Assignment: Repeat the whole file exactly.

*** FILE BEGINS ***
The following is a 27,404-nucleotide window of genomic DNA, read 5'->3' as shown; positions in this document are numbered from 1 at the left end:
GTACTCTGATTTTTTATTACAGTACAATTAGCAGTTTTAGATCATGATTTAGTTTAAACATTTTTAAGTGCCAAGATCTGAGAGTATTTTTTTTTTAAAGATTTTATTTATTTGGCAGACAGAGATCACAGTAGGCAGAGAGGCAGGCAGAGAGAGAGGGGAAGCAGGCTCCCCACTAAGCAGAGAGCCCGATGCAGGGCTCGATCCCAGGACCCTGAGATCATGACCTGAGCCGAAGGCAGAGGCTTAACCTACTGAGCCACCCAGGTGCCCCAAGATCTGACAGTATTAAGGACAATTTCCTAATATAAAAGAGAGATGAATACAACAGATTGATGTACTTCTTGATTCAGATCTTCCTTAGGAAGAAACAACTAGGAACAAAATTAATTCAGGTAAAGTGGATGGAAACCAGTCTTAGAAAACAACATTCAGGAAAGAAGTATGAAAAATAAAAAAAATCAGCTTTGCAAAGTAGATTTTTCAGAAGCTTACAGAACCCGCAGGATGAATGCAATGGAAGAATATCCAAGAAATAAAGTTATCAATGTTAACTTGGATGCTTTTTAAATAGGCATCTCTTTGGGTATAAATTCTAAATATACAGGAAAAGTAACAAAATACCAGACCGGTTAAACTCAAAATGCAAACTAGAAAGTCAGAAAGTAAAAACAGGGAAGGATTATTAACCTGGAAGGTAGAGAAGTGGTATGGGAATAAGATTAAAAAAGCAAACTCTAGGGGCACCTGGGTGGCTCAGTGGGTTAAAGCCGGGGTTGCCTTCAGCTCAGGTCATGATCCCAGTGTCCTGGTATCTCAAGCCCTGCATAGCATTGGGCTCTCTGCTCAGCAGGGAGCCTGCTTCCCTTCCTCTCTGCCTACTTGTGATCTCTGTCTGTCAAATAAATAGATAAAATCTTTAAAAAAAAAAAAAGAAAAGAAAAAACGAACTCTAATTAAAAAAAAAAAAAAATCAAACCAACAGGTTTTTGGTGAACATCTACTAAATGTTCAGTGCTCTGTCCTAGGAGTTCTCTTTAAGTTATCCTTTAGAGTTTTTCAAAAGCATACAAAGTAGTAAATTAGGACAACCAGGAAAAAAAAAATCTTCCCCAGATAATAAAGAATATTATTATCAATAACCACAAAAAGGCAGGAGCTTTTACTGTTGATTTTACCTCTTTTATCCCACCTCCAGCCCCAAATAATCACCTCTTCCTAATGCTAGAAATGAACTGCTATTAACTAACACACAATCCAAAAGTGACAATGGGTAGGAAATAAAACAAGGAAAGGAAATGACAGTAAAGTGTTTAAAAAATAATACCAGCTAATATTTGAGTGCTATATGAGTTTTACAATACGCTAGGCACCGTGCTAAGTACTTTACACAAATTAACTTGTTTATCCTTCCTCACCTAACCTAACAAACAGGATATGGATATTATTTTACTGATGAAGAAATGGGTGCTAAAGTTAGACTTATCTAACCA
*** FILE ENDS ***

The following is a 27,404-nucleotide window of genomic DNA, read 5'->3' as shown; positions in this document are numbered from 1 at the left end:
GTACTCTGATTTTTTATTACAGTACAATTAGCAGTTTTAGATCATGATTTAGTTTAAACATTTTTAAGTGCCAAGATCTGAGAGTATTTTTTTTTTAAAGATTTTATTTATTTGGCAGACAGAGATCACAGTAGGCAGAGAGGCAGGCAGAGAGAGAGGGGAAGCAGGCTCCCCACTAAGCAGAGAGCCCGATGCAGGGCTCGATCCCAGGACCCTGAGATCATGACCTGAGCCGAAGGCAGAGGCTTAACCTACTGAGCCACCCAGGTGCCCCAAGATCTGACAGTATTAAGGACAATTTCCTAATATAAAAGAGAGATGAATACAACAGATTGATGTACTTCTTGATTCAGATCTTCCTTAGGAAGAAACAACTAGGAACAAAATTAATTCAGGTAAAGTGGATGGAAACCAGTCTTAGAAAACAACATTCAGGAAAGAAGTATGAAAAATAAAAAAAATCAGCTTTGCAAAGTAGATTTTTCAGAAGCTTACAGAACCCGCAGGATGAATGCAATGGAAGAATATCCAAGAAATAAAGTTATCAATGTTAACTTGGATGCTTTTTAAATAGGCATCTCTTTGGGTATAAATTCTAAATATACAGGAAAAGTAACAAAATACCAGACCGGTTAAACTCAAAATGCAAACTAGAAAGTCAGAAAGTAAAAACAGGGAAGGATTATTAACCTGGAAGGTAGAGAAGTGGTATGGGAATAAGATTAAAAAAGCAAACTCTAGGGGCACCTGGGTGGCTCAGTGGGTTAAAGCCGGGGTTGCCTTCAGCTCAGGTCATGATCCCAGTGTCCTGGTATCTCAAGCCCTGCATAGCATTGGGCTCTCTGCTCAGCAGGGAGCCTGCTTCCCTTCCTCTCTGCCTACTTGTGATCTCTGTCTGTCAAATAAATAGATAAAATCTTTAAAAAAAAAAAAAGAAAAGAAAAAACGAACTCTAATTAAAAAAAAAAAAAAATCAAACCAACAGGTTTTTGGTGAACATCTACTAAATGTTCAGTGCTCTGTCCTAGGAGTTCTCTTTAAGTTATCCTTTAGAGTTTTTCAAAAGCATACAAAGTAGTAAATTAGGACAACCAGGAAAAAAAAAATCTTCCCCAGATAATAAAGAATATTATTATCAATAACCACAAAAAGGCAGGAGCTTTTACTGTTGATTTTACCTCTTTTATCCCACCTCCAGCCCCAAATAATCACCTCTTCCTAATGCTAGAAATGAACTGCTATTAACTAACACACAATCCAAAAGTGACAATGGGTAGGAAATAAAACAAGGAAAGGAAATGACAGTAAAGTGTTTAAAAAATAATACCAGCTAATATTTGAGTGCTATATGAGTTTTACAATACGCTAGGCACCGTGCTAAGTACTTTACACAAATTAACTTGTTTATCCTTCCTCACCTAACCTAACAAACAGGATATGGATATTATTTTACTGATGAAGAAATGGGTGCTAAAGTTAGACTTATCTAACCA